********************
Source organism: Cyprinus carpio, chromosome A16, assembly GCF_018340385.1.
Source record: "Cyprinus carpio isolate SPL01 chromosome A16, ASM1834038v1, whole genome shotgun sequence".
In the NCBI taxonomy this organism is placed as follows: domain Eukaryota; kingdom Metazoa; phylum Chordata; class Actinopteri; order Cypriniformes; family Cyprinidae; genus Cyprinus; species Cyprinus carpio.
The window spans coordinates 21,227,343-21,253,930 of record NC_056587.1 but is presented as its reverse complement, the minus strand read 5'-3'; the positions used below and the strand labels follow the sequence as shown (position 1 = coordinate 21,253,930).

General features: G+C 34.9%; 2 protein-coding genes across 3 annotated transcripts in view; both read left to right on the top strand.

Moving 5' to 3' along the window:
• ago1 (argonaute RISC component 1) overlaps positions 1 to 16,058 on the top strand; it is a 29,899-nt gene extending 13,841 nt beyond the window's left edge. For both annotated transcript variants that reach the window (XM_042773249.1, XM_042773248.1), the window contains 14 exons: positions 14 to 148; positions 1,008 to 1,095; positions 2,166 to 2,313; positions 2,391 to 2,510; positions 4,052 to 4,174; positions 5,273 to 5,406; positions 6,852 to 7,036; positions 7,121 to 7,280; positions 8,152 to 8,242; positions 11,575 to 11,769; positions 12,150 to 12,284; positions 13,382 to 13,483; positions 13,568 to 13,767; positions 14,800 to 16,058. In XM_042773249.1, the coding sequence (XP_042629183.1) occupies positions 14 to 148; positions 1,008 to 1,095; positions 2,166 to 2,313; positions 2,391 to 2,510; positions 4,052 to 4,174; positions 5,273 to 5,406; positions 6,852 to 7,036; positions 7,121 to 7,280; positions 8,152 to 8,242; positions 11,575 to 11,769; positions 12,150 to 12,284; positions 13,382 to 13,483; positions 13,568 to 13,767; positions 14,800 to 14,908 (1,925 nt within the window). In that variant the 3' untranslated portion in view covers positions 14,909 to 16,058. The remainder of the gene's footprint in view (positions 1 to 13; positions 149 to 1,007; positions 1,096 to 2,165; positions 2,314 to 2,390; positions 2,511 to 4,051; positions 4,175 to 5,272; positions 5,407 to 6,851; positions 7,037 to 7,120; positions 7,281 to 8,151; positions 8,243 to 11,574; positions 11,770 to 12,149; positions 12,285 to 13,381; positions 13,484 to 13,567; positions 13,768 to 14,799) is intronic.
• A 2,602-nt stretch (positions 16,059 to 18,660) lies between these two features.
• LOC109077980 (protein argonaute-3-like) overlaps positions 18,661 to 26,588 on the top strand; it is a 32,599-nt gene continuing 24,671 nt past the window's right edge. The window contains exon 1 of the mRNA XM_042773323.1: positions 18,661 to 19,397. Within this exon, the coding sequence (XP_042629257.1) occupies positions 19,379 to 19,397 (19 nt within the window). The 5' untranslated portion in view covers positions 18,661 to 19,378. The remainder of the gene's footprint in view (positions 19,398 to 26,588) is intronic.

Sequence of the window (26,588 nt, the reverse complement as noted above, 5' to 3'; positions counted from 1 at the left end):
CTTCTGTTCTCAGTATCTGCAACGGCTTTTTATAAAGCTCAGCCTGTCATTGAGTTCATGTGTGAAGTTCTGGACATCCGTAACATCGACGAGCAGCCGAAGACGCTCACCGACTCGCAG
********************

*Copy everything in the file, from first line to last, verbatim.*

Source organism: Cyprinus carpio, chromosome A16, assembly GCF_018340385.1.
Source record: "Cyprinus carpio isolate SPL01 chromosome A16, ASM1834038v1, whole genome shotgun sequence".
In the NCBI taxonomy this organism is placed as follows: domain Eukaryota; kingdom Metazoa; phylum Chordata; class Actinopteri; order Cypriniformes; family Cyprinidae; genus Cyprinus; species Cyprinus carpio.
The window spans coordinates 21,227,343-21,253,930 of record NC_056587.1 but is presented as its reverse complement, the minus strand read 5'-3'; the positions used below and the strand labels follow the sequence as shown (position 1 = coordinate 21,253,930).

General features: G+C 34.9%; 2 protein-coding genes across 3 annotated transcripts in view; both read left to right on the top strand.

Moving 5' to 3' along the window:
• ago1 (argonaute RISC component 1) overlaps positions 1 to 16,058 on the top strand; it is a 29,899-nt gene extending 13,841 nt beyond the window's left edge. For both annotated transcript variants that reach the window (XM_042773249.1, XM_042773248.1), the window contains 14 exons: positions 14 to 148; positions 1,008 to 1,095; positions 2,166 to 2,313; positions 2,391 to 2,510; positions 4,052 to 4,174; positions 5,273 to 5,406; positions 6,852 to 7,036; positions 7,121 to 7,280; positions 8,152 to 8,242; positions 11,575 to 11,769; positions 12,150 to 12,284; positions 13,382 to 13,483; positions 13,568 to 13,767; positions 14,800 to 16,058. In XM_042773249.1, the coding sequence (XP_042629183.1) occupies positions 14 to 148; positions 1,008 to 1,095; positions 2,166 to 2,313; positions 2,391 to 2,510; positions 4,052 to 4,174; positions 5,273 to 5,406; positions 6,852 to 7,036; positions 7,121 to 7,280; positions 8,152 to 8,242; positions 11,575 to 11,769; positions 12,150 to 12,284; positions 13,382 to 13,483; positions 13,568 to 13,767; positions 14,800 to 14,908 (1,925 nt within the window). In that variant the 3' untranslated portion in view covers positions 14,909 to 16,058. The remainder of the gene's footprint in view (positions 1 to 13; positions 149 to 1,007; positions 1,096 to 2,165; positions 2,314 to 2,390; positions 2,511 to 4,051; positions 4,175 to 5,272; positions 5,407 to 6,851; positions 7,037 to 7,120; positions 7,281 to 8,151; positions 8,243 to 11,574; positions 11,770 to 12,149; positions 12,285 to 13,381; positions 13,484 to 13,567; positions 13,768 to 14,799) is intronic.
• A 2,602-nt stretch (positions 16,059 to 18,660) lies between these two features.
• LOC109077980 (protein argonaute-3-like) overlaps positions 18,661 to 26,588 on the top strand; it is a 32,599-nt gene continuing 24,671 nt past the window's right edge. The window contains exon 1 of the mRNA XM_042773323.1: positions 18,661 to 19,397. Within this exon, the coding sequence (XP_042629257.1) occupies positions 19,379 to 19,397 (19 nt within the window). The 5' untranslated portion in view covers positions 18,661 to 19,378. The remainder of the gene's footprint in view (positions 19,398 to 26,588) is intronic.

Sequence of the window (26,588 nt, the reverse complement as noted above, 5' to 3'; positions counted from 1 at the left end):
CTTCTGTTCTCAGTATCTGCAACGGCTTTTTATAAAGCTCAGCCTGTCATTGAGTTCATGTGTGAAGTTCTGGACATCCGTAACATCGACGAGCAGCCGAAGACGCTCACCGACTCGCAG